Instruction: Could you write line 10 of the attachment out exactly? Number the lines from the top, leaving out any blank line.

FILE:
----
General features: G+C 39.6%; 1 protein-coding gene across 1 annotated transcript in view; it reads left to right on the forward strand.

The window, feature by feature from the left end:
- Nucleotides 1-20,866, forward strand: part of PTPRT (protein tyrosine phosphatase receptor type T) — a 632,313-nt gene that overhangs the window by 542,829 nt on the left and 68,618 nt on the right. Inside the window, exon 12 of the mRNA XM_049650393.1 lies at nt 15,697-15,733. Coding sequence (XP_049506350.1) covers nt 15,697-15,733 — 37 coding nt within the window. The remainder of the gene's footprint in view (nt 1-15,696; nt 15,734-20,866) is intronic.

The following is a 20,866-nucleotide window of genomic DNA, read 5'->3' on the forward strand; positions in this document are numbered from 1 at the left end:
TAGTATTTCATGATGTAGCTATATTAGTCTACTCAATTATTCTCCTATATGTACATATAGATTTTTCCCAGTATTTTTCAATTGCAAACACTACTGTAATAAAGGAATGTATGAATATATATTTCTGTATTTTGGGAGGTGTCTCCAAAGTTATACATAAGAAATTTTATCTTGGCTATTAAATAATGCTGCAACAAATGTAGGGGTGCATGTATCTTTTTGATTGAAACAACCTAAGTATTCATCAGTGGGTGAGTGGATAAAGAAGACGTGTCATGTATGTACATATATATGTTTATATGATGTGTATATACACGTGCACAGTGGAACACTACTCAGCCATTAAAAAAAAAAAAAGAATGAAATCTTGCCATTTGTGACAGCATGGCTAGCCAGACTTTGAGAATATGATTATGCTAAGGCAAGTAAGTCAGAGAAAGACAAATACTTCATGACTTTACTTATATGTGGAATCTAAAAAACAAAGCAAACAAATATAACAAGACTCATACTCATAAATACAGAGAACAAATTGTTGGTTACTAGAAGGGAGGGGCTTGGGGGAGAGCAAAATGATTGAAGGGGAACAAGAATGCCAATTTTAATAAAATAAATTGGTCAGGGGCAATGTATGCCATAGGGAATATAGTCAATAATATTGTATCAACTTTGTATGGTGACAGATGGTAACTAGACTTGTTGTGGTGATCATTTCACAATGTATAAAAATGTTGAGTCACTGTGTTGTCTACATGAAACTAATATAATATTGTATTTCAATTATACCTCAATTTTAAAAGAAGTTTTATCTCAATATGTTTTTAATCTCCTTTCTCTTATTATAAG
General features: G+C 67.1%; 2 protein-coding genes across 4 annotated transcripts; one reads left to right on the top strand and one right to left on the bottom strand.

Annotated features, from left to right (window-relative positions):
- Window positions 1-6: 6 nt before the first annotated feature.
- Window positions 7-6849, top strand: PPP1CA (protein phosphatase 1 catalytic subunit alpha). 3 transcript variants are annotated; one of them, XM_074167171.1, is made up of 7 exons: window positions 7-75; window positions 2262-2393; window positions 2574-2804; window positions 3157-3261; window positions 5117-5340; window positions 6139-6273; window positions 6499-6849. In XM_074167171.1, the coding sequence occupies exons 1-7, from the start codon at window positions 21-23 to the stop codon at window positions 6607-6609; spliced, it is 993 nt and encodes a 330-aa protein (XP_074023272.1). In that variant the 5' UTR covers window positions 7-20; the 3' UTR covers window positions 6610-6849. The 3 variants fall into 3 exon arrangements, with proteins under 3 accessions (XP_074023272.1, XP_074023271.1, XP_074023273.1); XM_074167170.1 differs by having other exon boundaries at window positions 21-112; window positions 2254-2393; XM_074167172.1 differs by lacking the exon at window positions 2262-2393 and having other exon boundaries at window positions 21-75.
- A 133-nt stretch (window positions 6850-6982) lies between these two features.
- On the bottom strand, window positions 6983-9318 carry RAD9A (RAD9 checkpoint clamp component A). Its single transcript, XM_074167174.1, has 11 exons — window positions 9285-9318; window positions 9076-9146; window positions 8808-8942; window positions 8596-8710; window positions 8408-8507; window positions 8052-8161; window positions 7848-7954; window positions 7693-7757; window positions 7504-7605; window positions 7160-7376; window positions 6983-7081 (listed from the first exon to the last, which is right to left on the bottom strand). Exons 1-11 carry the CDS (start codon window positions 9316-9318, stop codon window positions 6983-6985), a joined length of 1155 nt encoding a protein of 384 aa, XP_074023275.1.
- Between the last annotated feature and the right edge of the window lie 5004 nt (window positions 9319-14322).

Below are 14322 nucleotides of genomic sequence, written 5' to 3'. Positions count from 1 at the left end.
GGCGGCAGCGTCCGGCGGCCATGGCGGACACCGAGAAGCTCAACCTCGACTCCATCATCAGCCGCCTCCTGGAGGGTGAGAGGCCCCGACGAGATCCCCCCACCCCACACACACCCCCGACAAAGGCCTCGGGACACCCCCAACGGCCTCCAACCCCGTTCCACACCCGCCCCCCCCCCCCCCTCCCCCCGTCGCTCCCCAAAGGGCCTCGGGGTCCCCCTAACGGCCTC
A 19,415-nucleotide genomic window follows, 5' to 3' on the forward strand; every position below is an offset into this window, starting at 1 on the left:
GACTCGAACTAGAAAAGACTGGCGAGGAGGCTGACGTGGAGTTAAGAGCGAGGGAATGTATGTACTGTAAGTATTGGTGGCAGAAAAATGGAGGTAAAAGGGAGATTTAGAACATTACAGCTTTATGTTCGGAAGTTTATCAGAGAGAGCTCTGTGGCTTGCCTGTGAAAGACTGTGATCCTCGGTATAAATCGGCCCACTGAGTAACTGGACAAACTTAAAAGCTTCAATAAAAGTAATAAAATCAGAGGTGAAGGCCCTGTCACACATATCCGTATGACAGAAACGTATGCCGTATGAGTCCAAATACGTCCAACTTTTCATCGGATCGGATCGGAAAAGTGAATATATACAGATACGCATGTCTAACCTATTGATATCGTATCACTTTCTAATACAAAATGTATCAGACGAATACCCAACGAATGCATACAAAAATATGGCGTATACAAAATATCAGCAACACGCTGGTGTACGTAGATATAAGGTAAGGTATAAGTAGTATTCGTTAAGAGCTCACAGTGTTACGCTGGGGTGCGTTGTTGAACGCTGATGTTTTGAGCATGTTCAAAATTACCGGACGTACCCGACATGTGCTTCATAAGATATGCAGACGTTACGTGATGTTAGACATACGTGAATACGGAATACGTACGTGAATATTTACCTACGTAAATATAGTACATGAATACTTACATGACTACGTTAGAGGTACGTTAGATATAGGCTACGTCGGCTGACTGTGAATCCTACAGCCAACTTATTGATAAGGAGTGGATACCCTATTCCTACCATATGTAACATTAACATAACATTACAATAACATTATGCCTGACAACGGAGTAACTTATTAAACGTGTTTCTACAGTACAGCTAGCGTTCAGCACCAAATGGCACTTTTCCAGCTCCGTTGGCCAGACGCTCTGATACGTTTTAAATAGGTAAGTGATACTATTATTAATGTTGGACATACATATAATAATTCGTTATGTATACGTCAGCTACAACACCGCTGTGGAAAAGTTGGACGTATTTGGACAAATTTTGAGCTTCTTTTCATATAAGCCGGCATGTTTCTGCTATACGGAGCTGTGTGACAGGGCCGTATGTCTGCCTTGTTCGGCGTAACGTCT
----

- A 133-nt stretch (window positions 6850-6982) lies between these two features.